We were then taken out in the farm where we walked amongst the bananas and met with the Farm Manager. The walk down the banana trail was very informative and interactive. We witnessed firsthand what it really takes to grow and harvest bananas to be sent off for exportation to the United Kingdom. Sagitun Farms takes pride in producing quality bananas; therefore the fruits that are processed, packed, and shipped all meet the very high standards of the European Union Commission Regulation (EC).

For me and for anyone that enjoys natural healthy snacks you will enjoy the end of the banana tour. After all the walk and learning about bananas your tummy will definitely be calling out for some bananas! Evin was kind enough to take us back to the main office where she surprised us with crunchy, delicious banana chips accompanied with a drink of our choice. The tour was incredible, it is definitely worth visiting the banana farm near Placencia!

If you are planning to spend some time on-land in Placencia be sure to have Patty book the nearby inland tour with Sagitun Farm!

It is bunches of fun for all ages!             

Wednesday, 6 March 2013

How to Spot A Whale Shark (Part I)

Spring is near and while many are looking forward to the blooming of flowers; in the Caribbean, we sea lovers are looking forward to the arrival of the gentle giants of the sea. When we hear about sharks our first thoughts may be “danger-man’s predator”, but there is no need to fear. The whale sharks are not voracious creatures, on the contrary they are known as passive, easy-going, sea-dwellers.

Whalesharks are one of the most magnificent and mysterious creatures of the sea. It is not unusual to spot a 40-foot whale shark.  These humongous creatures are known to grow up to 60 feet in length and to live for 100 years. Little is known of the great whale shark but what we do know is fascinating. It may be a scary thought to scuba dive or snorkel alongside the largest fish of the sea, but it is certainly an experience never to be forgotten and one that certainly needs to be on your bucket list as a diver.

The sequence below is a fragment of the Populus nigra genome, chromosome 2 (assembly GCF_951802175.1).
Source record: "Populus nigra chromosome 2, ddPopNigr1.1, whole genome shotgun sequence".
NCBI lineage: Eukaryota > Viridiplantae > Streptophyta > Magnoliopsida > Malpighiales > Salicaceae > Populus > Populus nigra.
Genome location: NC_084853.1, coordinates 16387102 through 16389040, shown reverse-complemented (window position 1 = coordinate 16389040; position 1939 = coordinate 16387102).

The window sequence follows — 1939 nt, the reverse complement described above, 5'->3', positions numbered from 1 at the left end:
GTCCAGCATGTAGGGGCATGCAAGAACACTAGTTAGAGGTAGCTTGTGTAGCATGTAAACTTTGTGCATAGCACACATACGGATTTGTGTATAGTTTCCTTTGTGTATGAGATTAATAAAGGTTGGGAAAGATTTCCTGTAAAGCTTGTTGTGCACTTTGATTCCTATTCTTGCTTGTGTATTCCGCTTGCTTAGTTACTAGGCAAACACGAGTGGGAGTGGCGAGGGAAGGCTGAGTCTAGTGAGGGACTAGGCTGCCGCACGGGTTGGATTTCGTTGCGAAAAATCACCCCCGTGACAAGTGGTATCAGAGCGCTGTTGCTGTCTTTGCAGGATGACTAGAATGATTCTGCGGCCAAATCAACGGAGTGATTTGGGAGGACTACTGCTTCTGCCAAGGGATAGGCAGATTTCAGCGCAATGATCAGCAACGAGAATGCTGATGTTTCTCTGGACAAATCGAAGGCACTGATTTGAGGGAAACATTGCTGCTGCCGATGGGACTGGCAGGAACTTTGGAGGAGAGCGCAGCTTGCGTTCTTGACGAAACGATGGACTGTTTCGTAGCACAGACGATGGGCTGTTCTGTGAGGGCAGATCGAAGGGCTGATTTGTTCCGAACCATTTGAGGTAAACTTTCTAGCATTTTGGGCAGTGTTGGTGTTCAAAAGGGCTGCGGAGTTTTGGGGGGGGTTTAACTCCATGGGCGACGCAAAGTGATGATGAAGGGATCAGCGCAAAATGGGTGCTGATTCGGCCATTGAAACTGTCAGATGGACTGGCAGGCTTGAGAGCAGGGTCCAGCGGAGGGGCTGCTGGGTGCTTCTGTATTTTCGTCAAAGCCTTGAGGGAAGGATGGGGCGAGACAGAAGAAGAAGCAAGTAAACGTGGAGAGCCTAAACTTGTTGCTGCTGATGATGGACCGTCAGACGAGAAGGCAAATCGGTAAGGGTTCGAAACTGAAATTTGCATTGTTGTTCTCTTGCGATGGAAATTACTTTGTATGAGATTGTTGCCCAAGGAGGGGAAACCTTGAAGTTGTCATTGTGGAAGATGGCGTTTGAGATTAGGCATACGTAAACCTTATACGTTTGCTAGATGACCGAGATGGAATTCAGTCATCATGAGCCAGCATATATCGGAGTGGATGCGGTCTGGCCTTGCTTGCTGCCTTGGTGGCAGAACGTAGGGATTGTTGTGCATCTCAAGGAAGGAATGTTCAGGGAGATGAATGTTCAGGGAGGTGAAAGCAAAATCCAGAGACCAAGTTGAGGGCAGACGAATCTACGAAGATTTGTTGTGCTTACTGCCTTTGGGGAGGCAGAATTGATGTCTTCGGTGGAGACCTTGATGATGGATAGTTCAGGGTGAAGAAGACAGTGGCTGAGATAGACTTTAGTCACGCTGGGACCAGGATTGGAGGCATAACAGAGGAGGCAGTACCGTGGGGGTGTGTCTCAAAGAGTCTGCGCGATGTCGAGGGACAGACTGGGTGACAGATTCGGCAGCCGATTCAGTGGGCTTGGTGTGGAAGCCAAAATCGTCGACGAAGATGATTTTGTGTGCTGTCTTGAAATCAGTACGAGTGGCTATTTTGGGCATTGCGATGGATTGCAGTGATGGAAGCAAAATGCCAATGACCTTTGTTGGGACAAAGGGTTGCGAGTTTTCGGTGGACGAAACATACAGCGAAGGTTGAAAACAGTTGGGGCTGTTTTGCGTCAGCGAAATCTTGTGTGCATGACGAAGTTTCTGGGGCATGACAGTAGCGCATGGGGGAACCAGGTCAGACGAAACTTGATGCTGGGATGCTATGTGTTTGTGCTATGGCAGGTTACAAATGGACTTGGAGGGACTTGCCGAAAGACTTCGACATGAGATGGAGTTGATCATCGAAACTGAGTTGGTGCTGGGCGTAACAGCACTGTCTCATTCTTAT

The whale sharks are considered migratory creatures and are capable of travelling thousands of kilometers. Preferring warm waters, the Belize Barrier Reef is fortunate to host the whale sharks once a year. Just 30 miles east of Placencia is a unique and captivating area called Gladden Spit and Silk Caye Marine Reserve (GSSMR) where there are spawning aggregations of several species of snapper every year at the time of full moon in March, April, May and June.

The local Fishermen of Placencia were the first to notice the amazing whale sharks feeding at the Gladden Spit. Whale sharks may be found in other tropical areas but the Gladden Spit and Silk Caye Marine Reserve is one of the very few areas of the world where you can reasonably predict their appearance and dive with them. Marine biologist, Dr. Will Heyman of the Natural Conservancy describes Gladden Spit and Silk Caye Marine Reserve as “a place so magical, so wonderful, and intact.”

The Southern Environmental Association (SEA) in Placencia has undertaken the necessary steps to preserve Gladden Spit as a natural habitat. SEA is responsible for the development of the Whale Shark Working Group, Whale Shark Tourism Interaction Guideline, and implementation of licensed Whale Shark Guides and Boat Captains.

Patricia Ramirez, co-owner of Splash Dive Center, is an active member of the Whale Shark Working Group. Patty, as many of her friends call her, not only offers the incredible whale shark tour to the Gladden Spit and Silk Caye Marine Reserve but also offers a PADI Whale Shark Specialty Course. The PADI Whale Shark Specialty Course will enhance your Whale shark scuba diving and snorkeling experience.